If video isn't your thing, look below for a text explanation of the top 5 (plus a bonus) questions Joe Muck thinks you should ask any listing agent.
When interviewing somebody to sell your most prized possession - your home - it's important the interview process is handled with care. Any good agent will have a good listing presentation, even if they don't bring any documents to the meeting. So what are some questions that matter most to the appropriate closing of your sale?
1) How will you market my home? This is arguably the most important question to be answered. Proper marketing involves appropriate pricing and marketing techniques that will bring the most buyers to see your home giving you the highest potential to receive the best offers in the shortest amount of time. As a Realtor, we of course will list your home in the MLS. That alone will syndicate your home to hundreds of websites and potentially hundreds or thousands of local buyers. Therefore, the presentation of your home in the MLS and any other media is very important and ultimately the responsibility of your agent. Don't settle for just the MLS input! Social media, nationwide websites, local websites, postcards, door hangers, personalized phone calls, email blasts, and dozens of other ideas are ways to further market your home. And when it comes to social media, make sure it's being posted on a business page. Only a business page can boosts posts. If he/she is only listing it on their personal page, they're only reaching their friends list.
2) How will you negotiate the best deal for me? What is your negotiating experience? In the event your agent is a less experienced realtor, it's still possible they'll be a great negotiator. Let them detail their process and experience before ruling them out as your realtor simply because they have not sold a home yet or only sold a couple. We all started at 0 and we all started our first day on a job, even you, so give them a chance. In fact, I might be harder on somebody with experience in real estate since they should be able to easily answer how they'll negotiate a deal for you.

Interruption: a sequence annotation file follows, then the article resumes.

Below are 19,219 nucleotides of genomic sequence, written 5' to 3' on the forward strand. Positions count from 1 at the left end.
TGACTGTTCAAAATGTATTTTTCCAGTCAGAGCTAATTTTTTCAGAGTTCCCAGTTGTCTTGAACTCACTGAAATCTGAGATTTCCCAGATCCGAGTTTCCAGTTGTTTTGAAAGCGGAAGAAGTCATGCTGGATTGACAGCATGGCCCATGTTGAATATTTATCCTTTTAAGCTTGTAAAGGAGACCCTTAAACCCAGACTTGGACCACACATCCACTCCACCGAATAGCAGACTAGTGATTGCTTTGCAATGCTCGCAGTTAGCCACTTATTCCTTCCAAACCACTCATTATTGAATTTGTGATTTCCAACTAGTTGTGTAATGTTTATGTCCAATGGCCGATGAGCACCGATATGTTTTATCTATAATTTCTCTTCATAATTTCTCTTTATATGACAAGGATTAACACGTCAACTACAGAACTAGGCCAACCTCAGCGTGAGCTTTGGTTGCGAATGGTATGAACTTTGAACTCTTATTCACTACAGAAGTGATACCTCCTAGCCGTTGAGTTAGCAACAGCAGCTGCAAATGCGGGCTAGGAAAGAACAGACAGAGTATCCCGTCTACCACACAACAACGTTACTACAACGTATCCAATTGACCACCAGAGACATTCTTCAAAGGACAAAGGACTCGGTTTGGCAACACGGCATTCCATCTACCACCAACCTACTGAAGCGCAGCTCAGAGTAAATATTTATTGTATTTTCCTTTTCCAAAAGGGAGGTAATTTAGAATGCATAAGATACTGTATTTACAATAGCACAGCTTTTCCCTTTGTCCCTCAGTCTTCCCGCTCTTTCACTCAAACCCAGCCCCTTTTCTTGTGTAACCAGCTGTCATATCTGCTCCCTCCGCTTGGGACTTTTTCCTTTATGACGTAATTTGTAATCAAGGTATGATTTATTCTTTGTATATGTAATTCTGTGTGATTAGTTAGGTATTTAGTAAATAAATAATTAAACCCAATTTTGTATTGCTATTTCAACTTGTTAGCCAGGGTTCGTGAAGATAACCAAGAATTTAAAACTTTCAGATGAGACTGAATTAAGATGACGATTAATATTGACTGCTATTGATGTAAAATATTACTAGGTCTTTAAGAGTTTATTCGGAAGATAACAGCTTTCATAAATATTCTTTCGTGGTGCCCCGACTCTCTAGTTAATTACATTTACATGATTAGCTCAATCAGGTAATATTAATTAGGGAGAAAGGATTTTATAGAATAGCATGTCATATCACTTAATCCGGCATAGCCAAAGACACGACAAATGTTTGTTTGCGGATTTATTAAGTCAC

3) What is your average list price to sold price ratio or percentage? This may be counterintuitive from my last point. Not really. If they don't have sales, they can't answer this question. And that's a better answer than somebody who has a habit of price reductions. It's been a seller's market. Sometimes, we miss the mark on pricing and are forced to do a price reduction. But if your agent has been in the industry for two or more years, they should have the ability to demonstrate sales sold at or above list price over the last couple of years. Exceptions may occur if you're a luxury home, farm house on acreage, etc. If the agent doesn't have this data readily available, let them send it to you that evening.
4) How many days on market do your listings average? Similar to #3, it's been a seller's market. If the home is marketed correctly, you have had lots of showings and people through your open house. Again, every home isn't going to sell in one or three days, but there is no time for somebody who has been averaging 30 days on market per home over the last couple of years.
5) Who and how will you communicate with me? Is there a plan or will it just be fly by the seat of their pants? If your agent has a team, most likely a team member will reach out for non-negotiating actions such as letting you know the appraisal was ordered, or the appraisal is back, etc. Whoever will be calling is somewhat irrelevant. Just make sure there will be a plan to reach out to you and keep you in the loop. And if the home doesn't sell fast, make sure they seem communicative and will be giving you honest feedback from showings. Showing agents leave feedback. This is supposed to be the feedback of their buyer(s) and ultimately those are the people that truly determine the value of your home. They're the ones deciding how much they're willing to offer to purchase your home.
BONUS) Are you a Realtor or licensed agent? Realtors have a specific code of conduct we must follow and risk losing our license by not following these rules. This is especially important with contract negotiations and processes.